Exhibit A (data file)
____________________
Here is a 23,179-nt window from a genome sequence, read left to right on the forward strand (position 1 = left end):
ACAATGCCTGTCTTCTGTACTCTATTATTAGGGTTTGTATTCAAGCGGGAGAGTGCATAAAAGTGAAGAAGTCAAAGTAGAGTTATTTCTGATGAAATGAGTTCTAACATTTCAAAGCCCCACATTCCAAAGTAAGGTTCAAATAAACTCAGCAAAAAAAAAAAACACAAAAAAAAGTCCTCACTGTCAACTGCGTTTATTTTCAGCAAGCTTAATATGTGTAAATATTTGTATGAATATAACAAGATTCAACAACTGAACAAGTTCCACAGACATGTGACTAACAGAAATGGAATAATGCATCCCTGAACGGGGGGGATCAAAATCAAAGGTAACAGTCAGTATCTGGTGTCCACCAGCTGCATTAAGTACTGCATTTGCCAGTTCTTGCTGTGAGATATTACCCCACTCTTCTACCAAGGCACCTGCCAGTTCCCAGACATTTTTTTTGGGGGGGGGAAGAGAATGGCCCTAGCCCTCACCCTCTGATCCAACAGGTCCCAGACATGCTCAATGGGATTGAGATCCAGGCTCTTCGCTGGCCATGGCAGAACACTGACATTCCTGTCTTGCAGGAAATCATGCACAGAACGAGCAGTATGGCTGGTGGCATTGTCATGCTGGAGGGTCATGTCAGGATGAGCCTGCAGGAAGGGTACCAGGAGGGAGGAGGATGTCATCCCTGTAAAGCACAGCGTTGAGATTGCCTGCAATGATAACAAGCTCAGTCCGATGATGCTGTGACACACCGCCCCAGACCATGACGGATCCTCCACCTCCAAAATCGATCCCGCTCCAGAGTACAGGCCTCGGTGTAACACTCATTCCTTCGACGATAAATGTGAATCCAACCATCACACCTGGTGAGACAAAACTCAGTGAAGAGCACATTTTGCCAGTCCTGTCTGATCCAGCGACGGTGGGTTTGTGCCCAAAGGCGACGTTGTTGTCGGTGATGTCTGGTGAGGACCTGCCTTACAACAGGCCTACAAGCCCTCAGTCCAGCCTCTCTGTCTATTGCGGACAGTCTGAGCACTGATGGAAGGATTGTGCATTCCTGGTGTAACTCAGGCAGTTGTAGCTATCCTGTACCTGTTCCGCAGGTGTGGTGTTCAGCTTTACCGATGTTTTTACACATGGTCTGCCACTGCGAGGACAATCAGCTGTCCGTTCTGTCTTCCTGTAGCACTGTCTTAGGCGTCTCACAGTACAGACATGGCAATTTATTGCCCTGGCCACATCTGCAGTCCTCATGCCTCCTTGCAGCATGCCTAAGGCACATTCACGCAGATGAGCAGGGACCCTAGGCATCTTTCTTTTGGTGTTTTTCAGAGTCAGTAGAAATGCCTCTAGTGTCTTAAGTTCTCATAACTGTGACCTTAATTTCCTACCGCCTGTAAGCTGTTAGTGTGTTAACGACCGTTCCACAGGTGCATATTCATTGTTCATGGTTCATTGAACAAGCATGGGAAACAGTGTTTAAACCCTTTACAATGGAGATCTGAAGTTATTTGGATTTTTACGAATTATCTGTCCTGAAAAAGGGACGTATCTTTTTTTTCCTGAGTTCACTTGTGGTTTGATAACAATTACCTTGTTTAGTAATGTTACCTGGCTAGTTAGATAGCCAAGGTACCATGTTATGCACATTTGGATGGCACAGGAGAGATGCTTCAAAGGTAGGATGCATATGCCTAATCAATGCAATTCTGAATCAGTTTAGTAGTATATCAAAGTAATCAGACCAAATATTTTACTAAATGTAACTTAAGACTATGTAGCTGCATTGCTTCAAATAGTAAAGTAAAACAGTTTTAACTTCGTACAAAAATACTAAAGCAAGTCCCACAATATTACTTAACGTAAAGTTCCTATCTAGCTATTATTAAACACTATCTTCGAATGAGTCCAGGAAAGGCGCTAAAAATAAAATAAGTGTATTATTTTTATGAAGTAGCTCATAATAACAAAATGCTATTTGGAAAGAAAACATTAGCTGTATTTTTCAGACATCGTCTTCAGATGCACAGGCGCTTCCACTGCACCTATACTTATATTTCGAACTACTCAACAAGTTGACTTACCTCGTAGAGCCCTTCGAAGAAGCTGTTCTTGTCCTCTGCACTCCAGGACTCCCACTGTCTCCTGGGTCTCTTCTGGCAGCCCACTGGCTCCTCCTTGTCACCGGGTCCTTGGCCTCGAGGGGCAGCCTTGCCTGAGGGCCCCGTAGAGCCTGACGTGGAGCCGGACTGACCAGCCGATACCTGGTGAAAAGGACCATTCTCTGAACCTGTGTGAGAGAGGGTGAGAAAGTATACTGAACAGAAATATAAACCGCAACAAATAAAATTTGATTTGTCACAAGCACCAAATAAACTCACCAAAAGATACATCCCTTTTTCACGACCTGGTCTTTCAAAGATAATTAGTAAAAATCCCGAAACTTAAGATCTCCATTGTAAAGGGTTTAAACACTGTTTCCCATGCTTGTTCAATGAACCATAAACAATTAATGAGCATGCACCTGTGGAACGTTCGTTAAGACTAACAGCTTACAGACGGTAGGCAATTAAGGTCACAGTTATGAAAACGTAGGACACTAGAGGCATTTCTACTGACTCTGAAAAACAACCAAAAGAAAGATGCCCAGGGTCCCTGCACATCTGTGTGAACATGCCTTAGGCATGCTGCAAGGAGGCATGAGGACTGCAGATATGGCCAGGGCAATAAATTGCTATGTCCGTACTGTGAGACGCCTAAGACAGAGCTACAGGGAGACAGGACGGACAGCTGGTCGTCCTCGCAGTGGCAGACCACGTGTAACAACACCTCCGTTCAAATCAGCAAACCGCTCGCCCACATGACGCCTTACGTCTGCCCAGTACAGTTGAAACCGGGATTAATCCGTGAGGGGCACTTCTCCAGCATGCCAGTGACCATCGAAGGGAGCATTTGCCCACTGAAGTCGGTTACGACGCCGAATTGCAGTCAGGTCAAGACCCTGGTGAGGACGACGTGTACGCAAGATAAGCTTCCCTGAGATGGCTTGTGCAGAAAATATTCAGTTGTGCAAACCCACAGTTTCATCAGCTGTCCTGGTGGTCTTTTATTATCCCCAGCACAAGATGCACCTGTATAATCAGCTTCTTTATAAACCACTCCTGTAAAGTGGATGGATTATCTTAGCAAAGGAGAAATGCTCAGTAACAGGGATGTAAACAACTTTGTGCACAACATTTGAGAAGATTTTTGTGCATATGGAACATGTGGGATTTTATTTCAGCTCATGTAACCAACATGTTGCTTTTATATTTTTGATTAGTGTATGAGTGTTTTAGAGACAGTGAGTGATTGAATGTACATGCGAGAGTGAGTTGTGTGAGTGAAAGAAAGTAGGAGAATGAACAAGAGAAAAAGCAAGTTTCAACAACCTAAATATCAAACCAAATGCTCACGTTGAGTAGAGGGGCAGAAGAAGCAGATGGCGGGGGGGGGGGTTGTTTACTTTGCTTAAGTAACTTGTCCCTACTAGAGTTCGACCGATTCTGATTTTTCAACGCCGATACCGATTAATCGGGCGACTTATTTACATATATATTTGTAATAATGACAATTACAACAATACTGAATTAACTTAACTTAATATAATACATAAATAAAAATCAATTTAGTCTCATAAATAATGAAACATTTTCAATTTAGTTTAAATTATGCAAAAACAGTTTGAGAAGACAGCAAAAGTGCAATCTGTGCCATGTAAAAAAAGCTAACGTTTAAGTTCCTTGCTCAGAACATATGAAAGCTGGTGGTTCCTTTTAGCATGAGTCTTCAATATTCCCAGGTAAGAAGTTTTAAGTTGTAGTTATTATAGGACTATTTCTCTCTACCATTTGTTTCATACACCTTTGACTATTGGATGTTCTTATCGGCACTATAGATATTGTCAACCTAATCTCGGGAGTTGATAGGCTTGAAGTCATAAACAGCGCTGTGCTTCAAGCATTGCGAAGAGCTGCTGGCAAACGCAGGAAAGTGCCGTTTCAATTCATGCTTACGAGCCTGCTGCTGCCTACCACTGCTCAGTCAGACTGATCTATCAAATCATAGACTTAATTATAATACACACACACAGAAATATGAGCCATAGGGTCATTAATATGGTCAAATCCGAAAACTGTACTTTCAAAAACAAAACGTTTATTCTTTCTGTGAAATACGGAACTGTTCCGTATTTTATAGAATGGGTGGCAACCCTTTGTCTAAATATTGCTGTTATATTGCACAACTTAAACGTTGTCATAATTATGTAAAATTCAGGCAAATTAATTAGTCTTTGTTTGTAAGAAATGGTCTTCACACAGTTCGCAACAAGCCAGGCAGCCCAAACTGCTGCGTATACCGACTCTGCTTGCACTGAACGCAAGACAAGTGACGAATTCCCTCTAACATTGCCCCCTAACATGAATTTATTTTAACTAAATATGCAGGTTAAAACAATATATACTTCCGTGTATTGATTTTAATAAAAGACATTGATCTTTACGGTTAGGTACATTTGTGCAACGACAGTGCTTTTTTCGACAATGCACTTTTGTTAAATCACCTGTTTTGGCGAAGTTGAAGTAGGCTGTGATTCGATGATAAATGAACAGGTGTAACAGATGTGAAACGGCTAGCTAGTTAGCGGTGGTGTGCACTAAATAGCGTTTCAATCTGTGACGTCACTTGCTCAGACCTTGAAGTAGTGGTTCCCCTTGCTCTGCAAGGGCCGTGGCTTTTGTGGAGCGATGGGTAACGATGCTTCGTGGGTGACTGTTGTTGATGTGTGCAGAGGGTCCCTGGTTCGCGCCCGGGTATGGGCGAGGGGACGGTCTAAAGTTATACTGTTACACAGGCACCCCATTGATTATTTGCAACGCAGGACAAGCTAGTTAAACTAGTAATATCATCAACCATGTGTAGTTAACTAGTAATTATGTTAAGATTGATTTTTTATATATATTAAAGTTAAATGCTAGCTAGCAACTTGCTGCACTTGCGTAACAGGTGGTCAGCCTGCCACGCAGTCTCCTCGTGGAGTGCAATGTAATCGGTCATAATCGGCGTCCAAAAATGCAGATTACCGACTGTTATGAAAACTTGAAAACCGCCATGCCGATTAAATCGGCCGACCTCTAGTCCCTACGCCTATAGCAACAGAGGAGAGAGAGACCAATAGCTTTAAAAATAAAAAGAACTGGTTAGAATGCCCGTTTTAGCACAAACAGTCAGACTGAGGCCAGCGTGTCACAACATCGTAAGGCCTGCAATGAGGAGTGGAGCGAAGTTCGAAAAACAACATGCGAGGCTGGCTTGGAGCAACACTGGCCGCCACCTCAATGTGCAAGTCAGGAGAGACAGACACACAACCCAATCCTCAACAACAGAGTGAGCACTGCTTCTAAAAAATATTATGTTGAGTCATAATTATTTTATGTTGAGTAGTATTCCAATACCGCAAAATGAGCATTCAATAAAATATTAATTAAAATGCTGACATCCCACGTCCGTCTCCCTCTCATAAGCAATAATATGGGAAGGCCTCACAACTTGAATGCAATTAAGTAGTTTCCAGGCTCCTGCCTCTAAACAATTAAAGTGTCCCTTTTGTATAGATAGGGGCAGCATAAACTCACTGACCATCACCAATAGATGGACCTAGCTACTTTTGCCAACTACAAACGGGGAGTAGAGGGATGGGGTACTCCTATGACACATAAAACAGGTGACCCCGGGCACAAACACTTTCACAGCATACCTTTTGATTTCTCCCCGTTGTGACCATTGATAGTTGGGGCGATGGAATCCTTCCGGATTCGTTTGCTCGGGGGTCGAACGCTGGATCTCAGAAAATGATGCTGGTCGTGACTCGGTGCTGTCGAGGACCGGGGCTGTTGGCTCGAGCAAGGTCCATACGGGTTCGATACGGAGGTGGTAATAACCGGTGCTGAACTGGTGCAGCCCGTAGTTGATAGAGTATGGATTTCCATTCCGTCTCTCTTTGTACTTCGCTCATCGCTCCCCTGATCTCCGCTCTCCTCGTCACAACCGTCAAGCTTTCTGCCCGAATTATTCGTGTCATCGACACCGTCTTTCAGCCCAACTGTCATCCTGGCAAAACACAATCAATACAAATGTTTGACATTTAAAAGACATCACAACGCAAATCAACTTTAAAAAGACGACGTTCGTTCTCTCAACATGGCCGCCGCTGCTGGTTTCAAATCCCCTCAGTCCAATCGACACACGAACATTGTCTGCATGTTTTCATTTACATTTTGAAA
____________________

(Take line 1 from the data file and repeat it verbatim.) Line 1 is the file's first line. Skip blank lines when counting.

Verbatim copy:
Here is a 23,179-nt window from a genome sequence, read left to right on the forward strand (position 1 = left end):